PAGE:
Sandra Bland Conspiracy Theories Officially Debunked With Release of New Jailhouse Footage -- Waller County Not Totally Off the Hook

07/31/2015 01:06 pm ET Updated Jul 31, 2016

When Sandra Bland died in Waller County Sheriff's Office custody three days after her arrest, responses ranged from outrage to conspiracy theories. And why not? Texas is the state where prosecutors cheated to falsely convict Michael Morton, and Anthony Graves. Even the very jail where Bland was last living has a history of state rules violations, reports the Dallas Morning News. It's not so difficult to imagine then, that Texas prosecutors could conspire with law enforcement to cover up a police killing.

But in what feels like unprecedented openness and transparency, The Waller County Sheriff's Office has released three days' worth of footage relating to this case -- adding to Bland's autopsy report and dash-cam footage of the traffic stop already made public by other agencies. This most recent release completely debunks conspiracy theories that Bland was dead on arrival to the county jail.

The Conspiracy Theory: Her Booking Photo is a Fake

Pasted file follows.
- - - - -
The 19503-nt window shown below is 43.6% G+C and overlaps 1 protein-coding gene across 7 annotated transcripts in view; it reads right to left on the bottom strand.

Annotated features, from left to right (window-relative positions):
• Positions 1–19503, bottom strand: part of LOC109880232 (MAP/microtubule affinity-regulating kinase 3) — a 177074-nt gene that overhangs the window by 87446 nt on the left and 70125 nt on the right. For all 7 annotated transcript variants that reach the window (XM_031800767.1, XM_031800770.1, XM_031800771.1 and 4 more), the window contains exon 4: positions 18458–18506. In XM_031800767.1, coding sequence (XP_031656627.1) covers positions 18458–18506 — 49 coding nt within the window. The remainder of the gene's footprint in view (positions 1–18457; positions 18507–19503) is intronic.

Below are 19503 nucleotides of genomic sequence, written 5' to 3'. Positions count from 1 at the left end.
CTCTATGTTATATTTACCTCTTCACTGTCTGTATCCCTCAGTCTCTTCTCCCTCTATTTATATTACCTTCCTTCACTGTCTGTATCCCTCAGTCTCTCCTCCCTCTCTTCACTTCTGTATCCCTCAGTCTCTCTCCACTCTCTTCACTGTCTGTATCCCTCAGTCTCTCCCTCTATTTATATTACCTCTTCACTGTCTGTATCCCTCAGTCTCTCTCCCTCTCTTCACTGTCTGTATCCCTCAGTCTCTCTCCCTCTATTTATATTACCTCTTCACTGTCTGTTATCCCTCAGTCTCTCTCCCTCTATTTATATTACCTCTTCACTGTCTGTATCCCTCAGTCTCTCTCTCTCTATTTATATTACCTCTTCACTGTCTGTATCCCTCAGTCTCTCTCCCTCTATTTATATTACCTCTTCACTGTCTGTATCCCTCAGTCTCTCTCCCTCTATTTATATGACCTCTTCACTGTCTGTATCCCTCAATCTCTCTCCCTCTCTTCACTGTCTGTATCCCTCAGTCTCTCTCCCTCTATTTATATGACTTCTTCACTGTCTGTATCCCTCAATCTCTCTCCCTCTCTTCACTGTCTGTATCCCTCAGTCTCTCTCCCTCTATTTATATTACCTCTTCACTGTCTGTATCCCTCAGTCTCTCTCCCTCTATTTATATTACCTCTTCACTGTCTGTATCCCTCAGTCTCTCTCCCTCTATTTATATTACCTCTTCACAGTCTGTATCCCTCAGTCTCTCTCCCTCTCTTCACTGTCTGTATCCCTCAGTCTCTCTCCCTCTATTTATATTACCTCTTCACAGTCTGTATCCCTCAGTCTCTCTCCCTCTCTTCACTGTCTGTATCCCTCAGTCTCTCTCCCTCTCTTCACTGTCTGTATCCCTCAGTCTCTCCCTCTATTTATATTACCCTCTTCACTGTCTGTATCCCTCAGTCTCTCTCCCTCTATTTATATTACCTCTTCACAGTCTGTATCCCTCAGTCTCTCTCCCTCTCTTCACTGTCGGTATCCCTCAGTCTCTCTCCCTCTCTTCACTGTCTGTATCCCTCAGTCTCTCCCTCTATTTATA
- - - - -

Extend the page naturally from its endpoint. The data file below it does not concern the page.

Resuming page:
Soon after Bland's booking photo went public, careful observers noticed that the background color of Bland's booking photo appeared to match the jail's floor -- in contrast to other Waller County booking photos with a cinder block backdrop. Conspiracy theorists speculated that the photo was taken as Bland's already dead body lay on the jailhouse floor, Deputies snapping the shot from above her. The conspiracy spread through social media via coverage in sources like BuzzFeed and USA Today.

But the footage released this week by Waller County shows Bland perfectly living, crying as she's booked in to the jail. The video shows her standing before a magistrate as her bond is set at $5,000. It shows her making phone calls, apparently in an effort to find someone to post her bail and secure her freedom as she awaits these charges. Not dead.

Additionally, CNN reports today that another inmate whose cell was nearby, and who chose to speak anonymously, spoke with Bland twice before her death, and never heard any signs of struggle. This testimony, along with this newest video confirms that this myth is busted.